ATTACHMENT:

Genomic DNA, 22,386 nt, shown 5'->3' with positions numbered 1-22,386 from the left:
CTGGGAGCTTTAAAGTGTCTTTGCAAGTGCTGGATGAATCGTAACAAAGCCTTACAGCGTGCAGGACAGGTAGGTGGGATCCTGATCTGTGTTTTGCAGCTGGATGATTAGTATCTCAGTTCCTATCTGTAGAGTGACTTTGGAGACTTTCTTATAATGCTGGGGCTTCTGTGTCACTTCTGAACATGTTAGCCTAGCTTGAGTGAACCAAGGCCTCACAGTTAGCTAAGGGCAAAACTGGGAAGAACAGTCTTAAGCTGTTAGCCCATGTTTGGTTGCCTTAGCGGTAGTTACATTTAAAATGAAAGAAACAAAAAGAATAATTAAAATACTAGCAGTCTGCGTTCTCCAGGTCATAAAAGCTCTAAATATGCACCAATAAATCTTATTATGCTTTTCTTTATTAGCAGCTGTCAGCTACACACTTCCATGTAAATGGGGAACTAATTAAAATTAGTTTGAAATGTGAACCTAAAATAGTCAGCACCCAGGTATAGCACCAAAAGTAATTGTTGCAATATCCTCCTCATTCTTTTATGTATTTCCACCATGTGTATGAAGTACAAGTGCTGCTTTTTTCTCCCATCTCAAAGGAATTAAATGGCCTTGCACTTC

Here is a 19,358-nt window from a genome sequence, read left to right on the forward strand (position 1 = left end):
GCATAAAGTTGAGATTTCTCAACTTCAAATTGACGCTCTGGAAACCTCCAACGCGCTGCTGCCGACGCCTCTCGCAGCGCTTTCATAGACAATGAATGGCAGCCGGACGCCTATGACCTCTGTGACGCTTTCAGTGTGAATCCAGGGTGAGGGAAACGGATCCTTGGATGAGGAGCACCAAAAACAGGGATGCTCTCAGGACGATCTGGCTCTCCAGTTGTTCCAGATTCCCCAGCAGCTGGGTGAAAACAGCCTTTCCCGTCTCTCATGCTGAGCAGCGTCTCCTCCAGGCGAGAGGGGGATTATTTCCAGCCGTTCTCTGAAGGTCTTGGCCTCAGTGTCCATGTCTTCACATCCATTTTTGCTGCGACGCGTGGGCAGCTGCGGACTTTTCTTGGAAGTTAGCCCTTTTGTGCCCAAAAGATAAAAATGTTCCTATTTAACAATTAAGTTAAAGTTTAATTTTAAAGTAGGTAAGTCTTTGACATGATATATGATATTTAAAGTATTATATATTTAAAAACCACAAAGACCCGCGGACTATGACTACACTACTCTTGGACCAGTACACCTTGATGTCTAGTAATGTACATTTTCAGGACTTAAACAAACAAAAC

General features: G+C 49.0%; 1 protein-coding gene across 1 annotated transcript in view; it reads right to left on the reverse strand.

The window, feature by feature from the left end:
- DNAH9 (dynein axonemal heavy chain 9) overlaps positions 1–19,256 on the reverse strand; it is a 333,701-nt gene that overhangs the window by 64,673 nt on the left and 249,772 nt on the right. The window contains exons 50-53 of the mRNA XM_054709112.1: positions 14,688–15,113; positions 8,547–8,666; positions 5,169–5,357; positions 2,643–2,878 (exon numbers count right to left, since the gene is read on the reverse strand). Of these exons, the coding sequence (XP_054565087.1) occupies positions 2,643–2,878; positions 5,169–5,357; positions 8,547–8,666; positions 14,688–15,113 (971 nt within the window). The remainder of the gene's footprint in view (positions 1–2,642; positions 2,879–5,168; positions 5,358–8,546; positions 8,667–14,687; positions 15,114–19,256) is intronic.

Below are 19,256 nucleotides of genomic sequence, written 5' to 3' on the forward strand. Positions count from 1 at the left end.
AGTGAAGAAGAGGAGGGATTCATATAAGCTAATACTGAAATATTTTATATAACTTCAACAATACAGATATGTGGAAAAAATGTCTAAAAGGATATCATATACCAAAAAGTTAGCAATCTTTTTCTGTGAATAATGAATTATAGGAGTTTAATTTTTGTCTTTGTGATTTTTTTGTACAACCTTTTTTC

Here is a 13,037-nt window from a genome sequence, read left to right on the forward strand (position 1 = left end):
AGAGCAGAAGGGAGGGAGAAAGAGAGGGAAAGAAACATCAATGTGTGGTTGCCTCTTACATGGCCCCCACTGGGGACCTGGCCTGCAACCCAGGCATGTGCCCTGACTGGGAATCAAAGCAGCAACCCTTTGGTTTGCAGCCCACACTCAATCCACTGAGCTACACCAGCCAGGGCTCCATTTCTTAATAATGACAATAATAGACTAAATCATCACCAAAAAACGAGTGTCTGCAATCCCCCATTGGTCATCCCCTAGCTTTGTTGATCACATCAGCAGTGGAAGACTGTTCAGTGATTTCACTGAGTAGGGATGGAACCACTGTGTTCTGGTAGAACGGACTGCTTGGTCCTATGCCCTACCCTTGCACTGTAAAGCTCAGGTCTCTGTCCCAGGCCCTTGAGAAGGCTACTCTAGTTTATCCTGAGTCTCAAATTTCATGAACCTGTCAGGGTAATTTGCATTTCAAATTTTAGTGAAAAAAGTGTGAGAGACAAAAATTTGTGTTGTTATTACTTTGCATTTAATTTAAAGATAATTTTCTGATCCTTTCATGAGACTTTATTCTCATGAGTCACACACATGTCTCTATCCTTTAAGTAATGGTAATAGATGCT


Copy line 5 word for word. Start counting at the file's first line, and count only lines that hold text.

General features: G+C 49.0%; 1 protein-coding gene across 1 annotated transcript in view; it reads right to left on the reverse strand.